*panties in U.S.

  9. I agree! What is new? Artist’s learn those that have made it,well-knowns. There is a difference between copying and carrying on someone’s idea, which by the way they would most likely want! Seeing as how most of the older artist’s are not here to carry it on themselves. Just my oppinion….to each their own. :)

  10. this is brilliant.

  11. COOL=:)

  12. Instant gratifacation to make your wishes come true,sooner or later you are going come to grips with the desire.Very Duchamp,ALSO, Clear & clean for USA.

  13. “If this guy can sell rubbish as art, imagine how many works an artist that “celebrates a largeness of spirit” could sell (by using Justins marketing skills).”

    I think art that “celebrates a largeness of spirit” doesn’t require marketing skills. Did Van Gogh require marketing skills? How “creative” was his press kit?

    The debate about “what is art?” is as tiresome and banal these days as publicity stunts like the one this guy is pulling. Call it art, call it simple production, whatever, this guy’s stuff is about as interesting as watching grass grow…or maybe about as interesting as watching his bank account grow.

    “Very Duchamp”… Womack, you should be ashamed of comparing this pet rock crap to Duchamp. Duchamp was successful at adding a new vector to the line of art history. This shill is just trying to make a buck, and with a nation of saps with disposable income and no historical context or natural compassion for humanity, he’s bound to make a bundle. More like, “very Damien Hirst”.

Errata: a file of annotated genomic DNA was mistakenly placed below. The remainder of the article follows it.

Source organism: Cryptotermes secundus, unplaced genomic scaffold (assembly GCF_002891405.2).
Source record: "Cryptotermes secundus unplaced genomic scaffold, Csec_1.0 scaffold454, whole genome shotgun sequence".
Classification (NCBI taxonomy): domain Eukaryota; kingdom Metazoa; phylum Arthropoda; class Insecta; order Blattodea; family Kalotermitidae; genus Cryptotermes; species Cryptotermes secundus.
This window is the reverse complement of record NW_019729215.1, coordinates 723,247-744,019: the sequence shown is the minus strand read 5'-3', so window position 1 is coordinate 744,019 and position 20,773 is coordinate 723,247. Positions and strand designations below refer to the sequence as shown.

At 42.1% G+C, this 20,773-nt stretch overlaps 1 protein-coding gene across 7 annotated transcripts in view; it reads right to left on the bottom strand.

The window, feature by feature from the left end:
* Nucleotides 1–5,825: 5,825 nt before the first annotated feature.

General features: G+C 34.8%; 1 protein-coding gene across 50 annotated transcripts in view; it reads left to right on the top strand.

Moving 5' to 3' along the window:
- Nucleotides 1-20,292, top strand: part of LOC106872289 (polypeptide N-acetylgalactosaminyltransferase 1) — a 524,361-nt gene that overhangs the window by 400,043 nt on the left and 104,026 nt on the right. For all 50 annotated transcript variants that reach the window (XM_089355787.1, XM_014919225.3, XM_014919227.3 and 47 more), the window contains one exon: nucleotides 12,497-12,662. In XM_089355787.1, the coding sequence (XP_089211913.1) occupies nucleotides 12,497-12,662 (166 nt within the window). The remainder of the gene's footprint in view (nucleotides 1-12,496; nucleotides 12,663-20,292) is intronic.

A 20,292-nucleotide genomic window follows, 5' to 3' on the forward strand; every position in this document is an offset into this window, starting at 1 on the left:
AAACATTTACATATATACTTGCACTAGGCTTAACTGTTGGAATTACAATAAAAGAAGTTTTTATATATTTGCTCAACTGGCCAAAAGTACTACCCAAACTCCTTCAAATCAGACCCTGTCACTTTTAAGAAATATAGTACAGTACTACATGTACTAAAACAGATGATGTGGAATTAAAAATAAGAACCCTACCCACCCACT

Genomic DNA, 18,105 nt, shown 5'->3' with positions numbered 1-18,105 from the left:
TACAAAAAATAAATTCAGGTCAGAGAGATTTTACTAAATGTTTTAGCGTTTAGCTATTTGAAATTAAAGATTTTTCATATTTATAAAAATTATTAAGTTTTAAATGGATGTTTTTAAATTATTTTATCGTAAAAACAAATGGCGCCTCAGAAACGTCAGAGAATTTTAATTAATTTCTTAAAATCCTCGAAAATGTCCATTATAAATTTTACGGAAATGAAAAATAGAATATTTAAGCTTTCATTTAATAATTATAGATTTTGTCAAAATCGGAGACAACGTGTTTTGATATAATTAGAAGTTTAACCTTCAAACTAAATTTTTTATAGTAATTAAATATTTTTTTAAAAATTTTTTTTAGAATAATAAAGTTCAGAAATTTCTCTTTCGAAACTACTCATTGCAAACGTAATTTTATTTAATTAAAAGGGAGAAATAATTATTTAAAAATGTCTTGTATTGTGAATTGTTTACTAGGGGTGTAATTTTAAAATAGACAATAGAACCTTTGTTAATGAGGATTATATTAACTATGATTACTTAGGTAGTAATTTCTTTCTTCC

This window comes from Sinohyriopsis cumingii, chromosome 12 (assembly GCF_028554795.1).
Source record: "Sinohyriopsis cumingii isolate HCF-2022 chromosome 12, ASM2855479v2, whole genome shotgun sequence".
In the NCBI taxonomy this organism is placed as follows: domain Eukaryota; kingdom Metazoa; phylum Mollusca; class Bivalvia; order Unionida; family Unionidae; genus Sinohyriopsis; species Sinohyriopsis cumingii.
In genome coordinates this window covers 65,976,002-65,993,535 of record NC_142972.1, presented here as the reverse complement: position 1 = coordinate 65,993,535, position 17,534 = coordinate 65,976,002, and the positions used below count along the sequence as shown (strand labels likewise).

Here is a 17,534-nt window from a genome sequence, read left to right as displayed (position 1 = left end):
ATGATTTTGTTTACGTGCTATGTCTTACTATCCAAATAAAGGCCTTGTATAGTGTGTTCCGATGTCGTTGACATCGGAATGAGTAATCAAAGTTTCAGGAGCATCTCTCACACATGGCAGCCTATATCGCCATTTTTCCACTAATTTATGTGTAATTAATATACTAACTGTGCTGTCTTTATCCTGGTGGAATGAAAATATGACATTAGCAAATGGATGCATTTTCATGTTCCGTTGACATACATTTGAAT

And Dion, surely you were being ironic when you said that this was “community service”. Please say that you were…..

    For some good trash art, check this guy:

  14. making art + the art of selling…
    Quite a juggle

  15. You people actually buy trash in a plastic cube when there are people that are poor. Give money the money to them not a ripped newspaper in a stupid plastic cube.

  16. It’s a clever idea – captures the imagination of a moment in time. Reminds of a mix between Warhol’s concept of Pop Art and the time capsule we used to make in school. As for promotion, I think we can all learn a lot from someone who is smart enough to get national press from putting garbage in a plastic box!

  17. This man’s a genius! Coming from a small town and having never been to New York, this box contains items that depict the illusion of “New York City”, and isn’t that what art is.

  18. Anonymous says:

    Like most art these days, this has been done before. Doesn’t anyone remember the great lucite boxes filled with garbage by the incredible artist, Arman? In comparison, these “baby” boxes are about as interesting as the trash inside.

  19. If nothing else, he’s certainly clever. I use a lot of repurposed stuff in my Mixed Media pieces, but I never could have come up with selling plain old trash.

  20. It is rubbish and it is sad that it is considered humorous, cool, genius and clever.


  1. [...] art, nature’s art, easel art, weird art, word art, shock art, ugly art, toilet art, car art, rubbish art, realistic art, crazy art, money art, shit art, and so on. Everything is art, just different types [...]

  2. […] mentioned Justin Gignac’s artist press kit and his success with selling New York City garbage art earlier, which is worth checking […]

  3. […] The picture taken is of this post here about New York City Garbage. […]

  4. […] artists using toothpicks, chocolate, diamonds and skulls, dirty car windows, Lego, blood, NY rubbish, and trees doing the drawing. >> Strange Art […]

Speak Your Mind